Millions of people tuned in to watch American astronauts Neil Armstrong, Michael Collins, and Edwin Aldrin make a ground breaking journey to the moon. The spacecraft launched from Cape Kennedy on July 16, 1969 and landed on the moon on July 20, 1969.
Cindy Jory, a 3D printing hobbyist, was one of those millions of people who watched Armstrong on their television sets take the first human steps on the moon. Armstrong said, “That’s one small step for man, one giant leap for mankind.”
Jory was 11 years old when she saw the takeoff and landing of Apollo 11 mission. It was amazing to watch the “three astronauts put their life and faith in the design of their spacecraft. There was a lot of stress of secrecy to make it happen before the Soviet Union could make it to the moon,” Jory said.
This competition between the Soviet Union and the United States for superiority in spaceflight capabilities became known to as “The Race to Space”.
In “honor of those who worked so hard to make it come true,” Jory created a 3D printed space race collection as a sentiment to her father and a remembrance of this historical moment.
What made the Apollo mission so special to Jory was that her “father was an aerospace engineer who designed parts for Apollo 11 and Skylab,” she said.
Although there were a team of scientists and engineers who worked on the Apollo spacecraft and Skylab, many of his “ideas were incorporated especially when it came to the craft’s strength and weight,” Jory said.
There wasn’t a “single role that he wasn’t involved in. It was important that he and the team knew the ins and outs of the craft”. If an issue had occurred, they would have to come up with a solution to the problem right then and there.
Like her father, Jory “has always been interested in space and astronomy”. She enjoys it so much that this has become the inspiration for many of her 3D printed models. As a child, her father would bring parts home in boxes that he’d allow her to “use to build spacecraft in the garage”.
They’d often discuss “about designs, what I thought, and what changes would make them better,” Jory said.
Perhaps this helped Jory’s father because “some of the ideas were used in the Apollo and Skylab spacecraft,” Jory expressed.
Jory wished that she had kept the models they made together. Her precious childhood memories of working with her father has influenced her creativity. Spyder 3D World believes that it is important that creativity flourishes in the lives of children so that when they grow up they are able to do amazing things.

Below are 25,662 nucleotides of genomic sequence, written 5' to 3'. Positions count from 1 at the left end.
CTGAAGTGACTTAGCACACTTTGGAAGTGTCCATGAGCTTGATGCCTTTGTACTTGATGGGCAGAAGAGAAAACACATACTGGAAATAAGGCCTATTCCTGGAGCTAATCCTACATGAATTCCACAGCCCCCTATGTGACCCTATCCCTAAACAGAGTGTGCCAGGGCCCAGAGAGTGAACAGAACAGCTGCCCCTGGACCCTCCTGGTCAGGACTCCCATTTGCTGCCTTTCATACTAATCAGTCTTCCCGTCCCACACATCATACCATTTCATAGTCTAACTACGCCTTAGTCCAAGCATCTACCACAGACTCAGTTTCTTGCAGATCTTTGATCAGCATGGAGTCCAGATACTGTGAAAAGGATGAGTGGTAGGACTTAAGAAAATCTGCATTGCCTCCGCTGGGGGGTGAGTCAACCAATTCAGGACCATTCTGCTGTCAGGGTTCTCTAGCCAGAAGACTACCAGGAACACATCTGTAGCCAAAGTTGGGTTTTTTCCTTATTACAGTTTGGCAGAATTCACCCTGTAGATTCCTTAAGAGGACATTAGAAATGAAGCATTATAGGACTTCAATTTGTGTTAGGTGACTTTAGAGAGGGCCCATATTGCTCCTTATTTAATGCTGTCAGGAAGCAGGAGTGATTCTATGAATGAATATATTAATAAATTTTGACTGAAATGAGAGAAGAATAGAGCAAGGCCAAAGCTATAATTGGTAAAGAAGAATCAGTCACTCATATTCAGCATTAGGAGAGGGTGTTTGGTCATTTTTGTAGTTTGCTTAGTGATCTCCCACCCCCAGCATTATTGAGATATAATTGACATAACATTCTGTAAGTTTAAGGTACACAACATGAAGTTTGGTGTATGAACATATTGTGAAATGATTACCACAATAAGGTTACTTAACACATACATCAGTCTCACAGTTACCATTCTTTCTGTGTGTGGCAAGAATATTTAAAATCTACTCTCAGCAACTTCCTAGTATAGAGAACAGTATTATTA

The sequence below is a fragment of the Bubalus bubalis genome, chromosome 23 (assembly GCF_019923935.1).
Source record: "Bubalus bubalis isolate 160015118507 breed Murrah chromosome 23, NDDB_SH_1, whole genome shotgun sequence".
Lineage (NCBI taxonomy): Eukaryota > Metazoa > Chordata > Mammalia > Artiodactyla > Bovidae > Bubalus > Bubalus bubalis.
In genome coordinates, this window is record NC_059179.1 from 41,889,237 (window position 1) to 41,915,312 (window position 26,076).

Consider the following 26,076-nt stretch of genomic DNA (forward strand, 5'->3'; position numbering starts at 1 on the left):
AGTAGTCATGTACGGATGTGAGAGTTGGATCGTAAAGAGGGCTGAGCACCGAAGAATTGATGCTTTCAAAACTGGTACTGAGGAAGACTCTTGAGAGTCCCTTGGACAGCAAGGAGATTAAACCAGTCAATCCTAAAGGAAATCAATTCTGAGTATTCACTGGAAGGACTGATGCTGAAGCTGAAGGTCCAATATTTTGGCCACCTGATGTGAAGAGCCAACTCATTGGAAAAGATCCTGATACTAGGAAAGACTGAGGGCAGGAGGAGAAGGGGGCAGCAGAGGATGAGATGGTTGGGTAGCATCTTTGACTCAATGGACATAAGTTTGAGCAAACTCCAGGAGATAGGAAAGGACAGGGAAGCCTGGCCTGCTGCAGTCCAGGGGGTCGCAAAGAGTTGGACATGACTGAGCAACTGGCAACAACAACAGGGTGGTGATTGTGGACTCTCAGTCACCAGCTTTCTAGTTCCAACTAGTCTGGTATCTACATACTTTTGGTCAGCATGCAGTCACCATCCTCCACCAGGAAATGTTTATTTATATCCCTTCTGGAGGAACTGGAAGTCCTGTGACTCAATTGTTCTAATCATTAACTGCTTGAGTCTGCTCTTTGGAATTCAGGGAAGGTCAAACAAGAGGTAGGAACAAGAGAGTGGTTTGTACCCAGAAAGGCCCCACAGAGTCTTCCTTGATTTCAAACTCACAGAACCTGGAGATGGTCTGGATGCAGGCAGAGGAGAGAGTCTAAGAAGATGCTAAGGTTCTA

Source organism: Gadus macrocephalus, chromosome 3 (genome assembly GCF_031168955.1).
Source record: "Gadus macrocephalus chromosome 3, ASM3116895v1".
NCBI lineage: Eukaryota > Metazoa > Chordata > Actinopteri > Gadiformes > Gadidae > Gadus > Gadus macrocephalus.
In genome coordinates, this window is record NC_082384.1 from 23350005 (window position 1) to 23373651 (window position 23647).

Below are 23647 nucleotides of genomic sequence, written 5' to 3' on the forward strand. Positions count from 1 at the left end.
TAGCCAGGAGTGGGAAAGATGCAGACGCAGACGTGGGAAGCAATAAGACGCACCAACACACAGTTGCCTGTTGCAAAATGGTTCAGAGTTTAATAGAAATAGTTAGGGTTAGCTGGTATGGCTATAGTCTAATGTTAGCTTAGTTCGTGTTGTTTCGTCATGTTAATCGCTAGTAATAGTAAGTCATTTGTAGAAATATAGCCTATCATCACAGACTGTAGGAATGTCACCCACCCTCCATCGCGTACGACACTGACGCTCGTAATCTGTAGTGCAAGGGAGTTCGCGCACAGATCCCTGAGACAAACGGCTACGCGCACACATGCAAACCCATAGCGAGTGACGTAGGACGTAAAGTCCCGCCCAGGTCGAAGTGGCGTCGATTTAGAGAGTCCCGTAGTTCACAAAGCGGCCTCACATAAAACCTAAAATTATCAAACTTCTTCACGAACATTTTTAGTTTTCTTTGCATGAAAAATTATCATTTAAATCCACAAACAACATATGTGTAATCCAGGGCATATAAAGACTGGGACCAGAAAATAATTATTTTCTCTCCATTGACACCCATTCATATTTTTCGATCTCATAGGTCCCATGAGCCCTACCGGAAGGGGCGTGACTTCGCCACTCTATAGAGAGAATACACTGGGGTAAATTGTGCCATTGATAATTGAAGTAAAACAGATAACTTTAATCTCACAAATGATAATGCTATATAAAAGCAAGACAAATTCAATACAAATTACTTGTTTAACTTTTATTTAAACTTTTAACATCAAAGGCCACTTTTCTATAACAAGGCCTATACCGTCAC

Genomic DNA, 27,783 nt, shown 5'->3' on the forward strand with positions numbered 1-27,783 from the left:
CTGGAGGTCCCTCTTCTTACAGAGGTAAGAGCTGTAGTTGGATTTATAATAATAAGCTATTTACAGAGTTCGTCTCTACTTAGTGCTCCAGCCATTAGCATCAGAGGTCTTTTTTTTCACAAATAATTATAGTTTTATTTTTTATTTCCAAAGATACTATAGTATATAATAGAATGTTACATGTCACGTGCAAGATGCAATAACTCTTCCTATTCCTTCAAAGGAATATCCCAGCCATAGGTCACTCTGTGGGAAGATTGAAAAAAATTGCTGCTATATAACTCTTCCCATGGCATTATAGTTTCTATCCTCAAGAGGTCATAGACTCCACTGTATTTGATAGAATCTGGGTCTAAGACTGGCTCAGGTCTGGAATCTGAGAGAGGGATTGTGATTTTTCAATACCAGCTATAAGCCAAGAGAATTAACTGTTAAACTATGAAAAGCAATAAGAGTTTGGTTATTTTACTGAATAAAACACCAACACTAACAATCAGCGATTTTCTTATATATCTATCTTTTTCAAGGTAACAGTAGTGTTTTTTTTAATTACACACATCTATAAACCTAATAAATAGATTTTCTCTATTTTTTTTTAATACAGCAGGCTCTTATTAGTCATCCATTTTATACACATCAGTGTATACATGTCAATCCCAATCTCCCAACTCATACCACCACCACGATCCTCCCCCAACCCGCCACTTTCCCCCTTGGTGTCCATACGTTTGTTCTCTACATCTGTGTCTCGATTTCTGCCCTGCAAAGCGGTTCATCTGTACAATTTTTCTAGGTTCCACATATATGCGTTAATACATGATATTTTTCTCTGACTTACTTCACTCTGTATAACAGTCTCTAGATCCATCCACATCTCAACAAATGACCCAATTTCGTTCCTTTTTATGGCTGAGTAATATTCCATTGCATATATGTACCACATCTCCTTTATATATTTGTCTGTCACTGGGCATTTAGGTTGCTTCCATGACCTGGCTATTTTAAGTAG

Steven Dick, National Aeronautics and Space Administration’s (NASA) chief historian in Washington D.C. said, “Putting a man on the moon not only inspired the nation, but also the world. The moon landing showed what could be accomplished at a time when much else was going wrong” (Roach, 2004).
As technology had progressed and the development of 3D printing had been created, it has made it possible for NASA to incorporate 3D printed parts for the machines they send into space. Astronauts no longer have to wait for a supply mission to launch from Earth because they could 3D print replacement parts, fabricated tools, and materials that they need. Even though 3D printing wasn’t available in the 60’s, it has become a necessary piece of equipment that could change how NASA does their missions traveling beyond the Earth’s orbit.
Apollo 11 influenced and inspired children to become astronauts in hopes of one day viewing the Earth from outer space. If we could teach children about 3D printing and how it could be used to benefit the world of science and technology, think of the kind of world that we could live in in the future.
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Roach, J. (2004, July 16). Apollo Anniversary: Moon Landing “Inspired World”. Retrieved July 12, 2017, from http://news.nationalgeographic.com/news/2004/07/0714_040714_moonlanding.html.1